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United States Patent 9,594,335
Saiki March 14, 2017

Heat sensing device, fixing device, and image forming apparatus

Abstract

A heat sensing device includes a heat sensing element that contacts an inner surface of a surface heater extending in an arc shape, the inner surface having the arc shape, and that senses that a temperature of the surface heater exceeds a predetermined temperature; a spring member one end of which is fixed to the heat sensing element and that presses the heat sensing element against the inner surface of the surface heater; and a supporting body that supports the other end of the spring member, the other end being away from the heat sensing element, in such a way that the other end is movable in a direction in which the surface heater extends in the arc shape.


Inventors: Saiki; Mikio (Kanagawa, JP)
Applicant:
Name City State Country Type

FUJI XEROX CO., LTD.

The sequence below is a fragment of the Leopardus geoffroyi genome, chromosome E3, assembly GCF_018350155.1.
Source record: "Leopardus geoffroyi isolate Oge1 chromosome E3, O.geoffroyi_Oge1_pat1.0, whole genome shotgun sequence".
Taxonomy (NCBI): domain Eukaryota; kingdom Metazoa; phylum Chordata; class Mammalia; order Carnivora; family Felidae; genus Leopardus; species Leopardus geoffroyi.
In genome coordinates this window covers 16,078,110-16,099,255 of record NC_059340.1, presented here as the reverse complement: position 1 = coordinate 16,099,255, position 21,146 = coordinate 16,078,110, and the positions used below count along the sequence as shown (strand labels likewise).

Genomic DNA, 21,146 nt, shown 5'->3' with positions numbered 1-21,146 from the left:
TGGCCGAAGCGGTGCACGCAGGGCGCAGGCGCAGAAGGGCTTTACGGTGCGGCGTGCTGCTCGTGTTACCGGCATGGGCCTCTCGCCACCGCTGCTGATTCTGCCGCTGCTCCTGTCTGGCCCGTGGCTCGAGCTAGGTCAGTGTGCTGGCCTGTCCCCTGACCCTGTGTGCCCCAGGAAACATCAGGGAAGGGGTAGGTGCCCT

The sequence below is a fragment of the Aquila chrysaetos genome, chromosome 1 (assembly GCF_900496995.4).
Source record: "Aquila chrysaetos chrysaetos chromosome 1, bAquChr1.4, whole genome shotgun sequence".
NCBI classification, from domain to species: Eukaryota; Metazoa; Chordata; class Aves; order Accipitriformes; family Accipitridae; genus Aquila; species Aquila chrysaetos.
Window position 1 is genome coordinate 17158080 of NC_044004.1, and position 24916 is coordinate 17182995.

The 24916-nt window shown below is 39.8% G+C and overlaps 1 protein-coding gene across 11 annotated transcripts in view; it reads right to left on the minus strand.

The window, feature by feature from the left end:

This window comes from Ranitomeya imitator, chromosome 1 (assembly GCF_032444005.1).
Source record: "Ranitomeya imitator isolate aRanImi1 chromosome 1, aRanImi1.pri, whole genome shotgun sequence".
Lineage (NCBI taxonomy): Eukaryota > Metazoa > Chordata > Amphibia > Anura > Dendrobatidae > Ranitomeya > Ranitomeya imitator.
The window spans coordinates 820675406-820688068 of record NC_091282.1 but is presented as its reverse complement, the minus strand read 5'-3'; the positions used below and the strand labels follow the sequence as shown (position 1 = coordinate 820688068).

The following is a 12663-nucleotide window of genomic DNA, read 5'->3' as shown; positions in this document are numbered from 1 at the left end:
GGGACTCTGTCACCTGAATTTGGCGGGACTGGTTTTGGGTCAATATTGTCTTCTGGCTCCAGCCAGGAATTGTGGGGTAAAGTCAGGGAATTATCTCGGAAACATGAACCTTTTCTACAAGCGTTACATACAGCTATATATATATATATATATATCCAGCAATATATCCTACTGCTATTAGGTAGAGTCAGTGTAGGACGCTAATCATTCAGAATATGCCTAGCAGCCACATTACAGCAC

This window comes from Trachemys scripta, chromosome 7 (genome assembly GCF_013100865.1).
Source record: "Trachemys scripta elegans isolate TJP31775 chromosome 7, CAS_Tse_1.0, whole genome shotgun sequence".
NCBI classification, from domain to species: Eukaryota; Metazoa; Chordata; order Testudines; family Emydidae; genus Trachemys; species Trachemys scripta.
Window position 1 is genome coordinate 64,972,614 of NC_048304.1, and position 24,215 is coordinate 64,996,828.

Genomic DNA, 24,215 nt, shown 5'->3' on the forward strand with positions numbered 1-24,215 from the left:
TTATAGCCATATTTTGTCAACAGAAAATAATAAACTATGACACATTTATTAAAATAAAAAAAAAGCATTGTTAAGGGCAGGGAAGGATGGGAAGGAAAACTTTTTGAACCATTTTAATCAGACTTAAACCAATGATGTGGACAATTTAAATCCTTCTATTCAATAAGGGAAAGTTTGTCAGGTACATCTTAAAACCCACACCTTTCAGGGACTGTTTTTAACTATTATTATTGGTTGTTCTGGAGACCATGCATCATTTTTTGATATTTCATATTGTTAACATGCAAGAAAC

Tokyo

N/A

JP
Assignee: FUJI XEROX CO., LTD. (Tokyo, JP)
Family ID: 1000002458939
Appl. No.: 15/050,806
Filed: February 23, 2016


Prior Publication Data

Document IdentifierPublication Date
US 20170045849 A1Feb 16, 2017

Foreign Application Priority Data

Aug 13, 2015 [JP] 2015-159826

Current U.S. Class: 1/1
Current CPC Class: G03G 15/2053 (20130101)
Current International Class: G03G 15/00 (20060101); G03G 15/20 (20060101)
Field of Search: ;399/33,67,69,328,329

References Cited [Referenced By]

U.S. Patent Documents
2014/0093290 April 2014 Soeda
2014/0294467 October 2014 Ishida
Foreign Patent Documents
2006-163297 Jun 2006 JP
2009-163039 Jul 2009 JP
Primary Examiner: Lindsay, Jr.; Walter L
Assistant Examiner: Eley; Jessica L
Attorney, Agent or Firm: Oliff PLC

Claims



What is claimed is: